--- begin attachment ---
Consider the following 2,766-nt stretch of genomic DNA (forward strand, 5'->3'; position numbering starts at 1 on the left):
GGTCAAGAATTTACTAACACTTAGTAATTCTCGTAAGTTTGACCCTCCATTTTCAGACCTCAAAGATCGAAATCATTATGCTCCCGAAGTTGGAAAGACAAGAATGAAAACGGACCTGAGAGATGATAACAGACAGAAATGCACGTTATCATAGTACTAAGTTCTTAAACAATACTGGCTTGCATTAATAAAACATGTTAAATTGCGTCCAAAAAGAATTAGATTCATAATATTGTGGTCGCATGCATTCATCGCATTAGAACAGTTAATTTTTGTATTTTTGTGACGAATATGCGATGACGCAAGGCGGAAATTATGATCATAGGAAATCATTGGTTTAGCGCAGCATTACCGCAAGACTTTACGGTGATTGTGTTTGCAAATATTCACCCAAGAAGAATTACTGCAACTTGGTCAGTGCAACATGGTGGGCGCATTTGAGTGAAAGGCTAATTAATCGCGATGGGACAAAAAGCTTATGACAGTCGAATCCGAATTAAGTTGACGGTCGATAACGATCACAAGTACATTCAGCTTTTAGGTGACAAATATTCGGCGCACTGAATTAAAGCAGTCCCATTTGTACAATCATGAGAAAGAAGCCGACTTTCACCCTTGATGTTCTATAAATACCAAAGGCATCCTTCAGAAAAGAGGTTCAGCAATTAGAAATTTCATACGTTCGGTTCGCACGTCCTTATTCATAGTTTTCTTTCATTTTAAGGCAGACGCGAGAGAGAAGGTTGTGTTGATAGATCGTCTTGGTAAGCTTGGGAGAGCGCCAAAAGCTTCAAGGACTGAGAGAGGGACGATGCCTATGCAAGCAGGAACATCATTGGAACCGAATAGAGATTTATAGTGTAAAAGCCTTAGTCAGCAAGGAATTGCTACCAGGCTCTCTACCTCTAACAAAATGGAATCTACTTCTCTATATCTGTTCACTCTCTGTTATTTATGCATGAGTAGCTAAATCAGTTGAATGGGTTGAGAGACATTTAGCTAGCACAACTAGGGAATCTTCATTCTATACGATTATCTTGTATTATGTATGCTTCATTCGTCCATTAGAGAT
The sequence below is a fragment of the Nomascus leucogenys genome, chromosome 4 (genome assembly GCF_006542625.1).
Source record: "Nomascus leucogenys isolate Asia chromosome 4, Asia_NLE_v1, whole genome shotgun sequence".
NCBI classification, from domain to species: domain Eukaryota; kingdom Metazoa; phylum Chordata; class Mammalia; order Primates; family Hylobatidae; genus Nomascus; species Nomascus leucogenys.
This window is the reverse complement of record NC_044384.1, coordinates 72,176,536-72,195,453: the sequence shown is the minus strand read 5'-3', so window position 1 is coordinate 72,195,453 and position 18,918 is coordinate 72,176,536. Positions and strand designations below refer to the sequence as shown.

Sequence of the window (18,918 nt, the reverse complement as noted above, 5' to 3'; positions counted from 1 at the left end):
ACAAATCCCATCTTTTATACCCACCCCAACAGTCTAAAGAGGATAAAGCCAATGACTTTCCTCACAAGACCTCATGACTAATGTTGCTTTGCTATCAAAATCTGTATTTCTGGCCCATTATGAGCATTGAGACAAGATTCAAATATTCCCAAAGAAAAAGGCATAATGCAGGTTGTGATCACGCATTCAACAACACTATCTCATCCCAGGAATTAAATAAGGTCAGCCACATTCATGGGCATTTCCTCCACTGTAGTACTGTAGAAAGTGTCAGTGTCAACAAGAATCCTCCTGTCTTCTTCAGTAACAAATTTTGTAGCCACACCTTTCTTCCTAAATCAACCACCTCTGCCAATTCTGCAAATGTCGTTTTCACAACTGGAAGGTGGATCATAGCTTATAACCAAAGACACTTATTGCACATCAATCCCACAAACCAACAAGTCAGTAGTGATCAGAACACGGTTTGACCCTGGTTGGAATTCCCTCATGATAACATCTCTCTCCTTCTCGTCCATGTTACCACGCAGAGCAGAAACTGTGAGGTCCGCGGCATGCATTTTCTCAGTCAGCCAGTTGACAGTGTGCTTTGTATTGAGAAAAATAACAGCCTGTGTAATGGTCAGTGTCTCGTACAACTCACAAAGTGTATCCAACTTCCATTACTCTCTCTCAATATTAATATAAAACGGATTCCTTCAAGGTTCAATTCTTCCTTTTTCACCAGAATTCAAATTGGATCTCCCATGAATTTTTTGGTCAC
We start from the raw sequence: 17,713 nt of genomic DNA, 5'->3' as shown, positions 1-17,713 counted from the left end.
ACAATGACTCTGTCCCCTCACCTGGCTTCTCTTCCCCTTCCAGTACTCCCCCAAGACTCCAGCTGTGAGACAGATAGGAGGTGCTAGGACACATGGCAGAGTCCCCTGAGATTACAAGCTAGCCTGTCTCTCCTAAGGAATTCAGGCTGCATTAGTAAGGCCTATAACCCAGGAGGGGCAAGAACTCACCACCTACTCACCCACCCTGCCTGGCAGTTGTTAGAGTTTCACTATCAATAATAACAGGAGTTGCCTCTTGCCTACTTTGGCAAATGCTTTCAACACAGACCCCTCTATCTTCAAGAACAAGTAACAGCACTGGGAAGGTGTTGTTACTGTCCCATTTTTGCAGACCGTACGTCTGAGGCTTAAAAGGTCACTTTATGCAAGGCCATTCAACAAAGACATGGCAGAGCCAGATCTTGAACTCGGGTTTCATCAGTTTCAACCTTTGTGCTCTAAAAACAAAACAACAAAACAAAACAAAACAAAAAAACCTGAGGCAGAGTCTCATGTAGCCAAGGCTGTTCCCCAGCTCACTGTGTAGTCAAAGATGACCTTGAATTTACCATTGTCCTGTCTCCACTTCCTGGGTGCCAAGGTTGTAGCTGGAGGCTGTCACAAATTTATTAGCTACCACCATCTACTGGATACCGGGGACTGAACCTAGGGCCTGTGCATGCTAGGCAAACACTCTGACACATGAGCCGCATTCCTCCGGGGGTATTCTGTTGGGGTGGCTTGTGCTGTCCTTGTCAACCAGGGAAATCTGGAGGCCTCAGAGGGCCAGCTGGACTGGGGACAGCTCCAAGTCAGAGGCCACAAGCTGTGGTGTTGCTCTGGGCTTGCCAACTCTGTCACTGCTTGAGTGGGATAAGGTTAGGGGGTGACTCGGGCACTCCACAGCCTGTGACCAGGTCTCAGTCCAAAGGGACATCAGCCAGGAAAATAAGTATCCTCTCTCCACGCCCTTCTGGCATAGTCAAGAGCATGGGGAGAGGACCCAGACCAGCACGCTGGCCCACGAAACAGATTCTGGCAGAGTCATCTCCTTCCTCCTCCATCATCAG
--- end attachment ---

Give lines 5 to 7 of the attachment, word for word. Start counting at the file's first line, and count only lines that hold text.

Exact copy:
NCBI classification, from domain to species: domain Eukaryota; kingdom Metazoa; phylum Chordata; class Mammalia; order Primates; family Hylobatidae; genus Nomascus; species Nomascus leucogenys.
This window is the reverse complement of record NC_044384.1, coordinates 72,176,536-72,195,453: the sequence shown is the minus strand read 5'-3', so window position 1 is coordinate 72,195,453 and position 18,918 is coordinate 72,176,536. Positions and strand designations below refer to the sequence as shown.

Sequence of the window (18,918 nt, the reverse complement as noted above, 5' to 3'; positions counted from 1 at the left end):